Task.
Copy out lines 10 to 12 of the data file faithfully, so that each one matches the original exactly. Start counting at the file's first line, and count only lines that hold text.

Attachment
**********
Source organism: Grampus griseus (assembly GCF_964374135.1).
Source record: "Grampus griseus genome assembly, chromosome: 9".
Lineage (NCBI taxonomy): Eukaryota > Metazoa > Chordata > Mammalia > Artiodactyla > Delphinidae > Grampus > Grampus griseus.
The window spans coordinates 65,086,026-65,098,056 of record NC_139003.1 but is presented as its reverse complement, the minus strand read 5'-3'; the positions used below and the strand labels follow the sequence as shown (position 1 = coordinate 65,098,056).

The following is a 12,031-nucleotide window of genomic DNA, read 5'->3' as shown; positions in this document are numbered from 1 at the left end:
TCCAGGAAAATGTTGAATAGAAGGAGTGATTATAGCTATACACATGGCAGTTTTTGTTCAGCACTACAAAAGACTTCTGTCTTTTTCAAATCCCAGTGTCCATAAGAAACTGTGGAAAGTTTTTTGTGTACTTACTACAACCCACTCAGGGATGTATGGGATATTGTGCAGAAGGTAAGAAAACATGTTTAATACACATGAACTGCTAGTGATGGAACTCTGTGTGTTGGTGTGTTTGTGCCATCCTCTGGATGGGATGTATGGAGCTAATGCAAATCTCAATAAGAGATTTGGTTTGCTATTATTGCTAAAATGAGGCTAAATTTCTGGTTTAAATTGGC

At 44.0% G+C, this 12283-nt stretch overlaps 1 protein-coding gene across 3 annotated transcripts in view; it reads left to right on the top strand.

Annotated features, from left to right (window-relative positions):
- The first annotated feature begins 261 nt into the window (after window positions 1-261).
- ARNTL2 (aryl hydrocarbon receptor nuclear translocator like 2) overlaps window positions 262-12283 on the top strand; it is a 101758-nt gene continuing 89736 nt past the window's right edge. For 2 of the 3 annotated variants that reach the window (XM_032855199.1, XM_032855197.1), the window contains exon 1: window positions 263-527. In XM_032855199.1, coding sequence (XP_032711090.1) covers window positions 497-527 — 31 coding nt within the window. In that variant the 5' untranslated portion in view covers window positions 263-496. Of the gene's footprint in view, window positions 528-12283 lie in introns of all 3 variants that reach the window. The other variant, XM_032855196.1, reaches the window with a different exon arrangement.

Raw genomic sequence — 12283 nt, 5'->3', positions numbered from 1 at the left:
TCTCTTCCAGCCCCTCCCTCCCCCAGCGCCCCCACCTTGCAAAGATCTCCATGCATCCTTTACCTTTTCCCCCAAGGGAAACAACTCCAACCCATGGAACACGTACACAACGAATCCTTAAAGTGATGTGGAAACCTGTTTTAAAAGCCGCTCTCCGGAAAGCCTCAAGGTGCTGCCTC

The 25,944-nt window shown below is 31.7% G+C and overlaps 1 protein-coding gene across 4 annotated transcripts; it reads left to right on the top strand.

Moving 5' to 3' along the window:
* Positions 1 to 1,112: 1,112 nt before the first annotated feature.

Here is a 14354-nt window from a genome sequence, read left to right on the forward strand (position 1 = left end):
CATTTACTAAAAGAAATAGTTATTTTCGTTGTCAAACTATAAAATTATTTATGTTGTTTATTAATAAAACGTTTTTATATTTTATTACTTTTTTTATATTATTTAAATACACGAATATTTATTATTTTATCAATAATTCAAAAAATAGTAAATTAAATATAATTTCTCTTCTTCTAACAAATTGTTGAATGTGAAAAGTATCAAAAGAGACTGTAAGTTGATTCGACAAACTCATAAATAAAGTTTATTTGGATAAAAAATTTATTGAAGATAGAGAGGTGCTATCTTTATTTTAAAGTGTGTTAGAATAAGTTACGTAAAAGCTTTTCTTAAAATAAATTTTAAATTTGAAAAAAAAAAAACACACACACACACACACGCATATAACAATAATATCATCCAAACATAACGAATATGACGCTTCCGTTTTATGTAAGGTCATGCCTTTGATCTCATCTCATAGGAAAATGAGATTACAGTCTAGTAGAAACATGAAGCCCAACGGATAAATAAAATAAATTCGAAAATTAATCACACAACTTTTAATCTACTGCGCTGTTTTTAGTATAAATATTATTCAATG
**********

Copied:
- ARNTL2 (aryl hydrocarbon receptor nuclear translocator like 2) overlaps window positions 262-12283 on the top strand; it is a 101758-nt gene continuing 89736 nt past the window's right edge. For 2 of the 3 annotated variants that reach the window (XM_032855199.1, XM_032855197.1), the window contains exon 1: window positions 263-527. In XM_032855199.1, coding sequence (XP_032711090.1) covers window positions 497-527 — 31 coding nt within the window. In that variant the 5' untranslated portion in view covers window positions 263-496. Of the gene's footprint in view, window positions 528-12283 lie in introns of all 3 variants that reach the window. The other variant, XM_032855196.1, reaches the window with a different exon arrangement.

Raw genomic sequence — 12283 nt, 5'->3', positions numbered from 1 at the left:
TCTCTTCCAGCCCCTCCCTCCCCCAGCGCCCCCACCTTGCAAAGATCTCCATGCATCCTTTACCTTTTCCCCCAAGGGAAACAACTCCAACCCATGGAACACGTACACAACGAATCCTTAAAGTGATGTGGAAACCTGTTTTAAAAGCCGCTCTCCGGAAAGCCTCAAGGTGCTGCCTC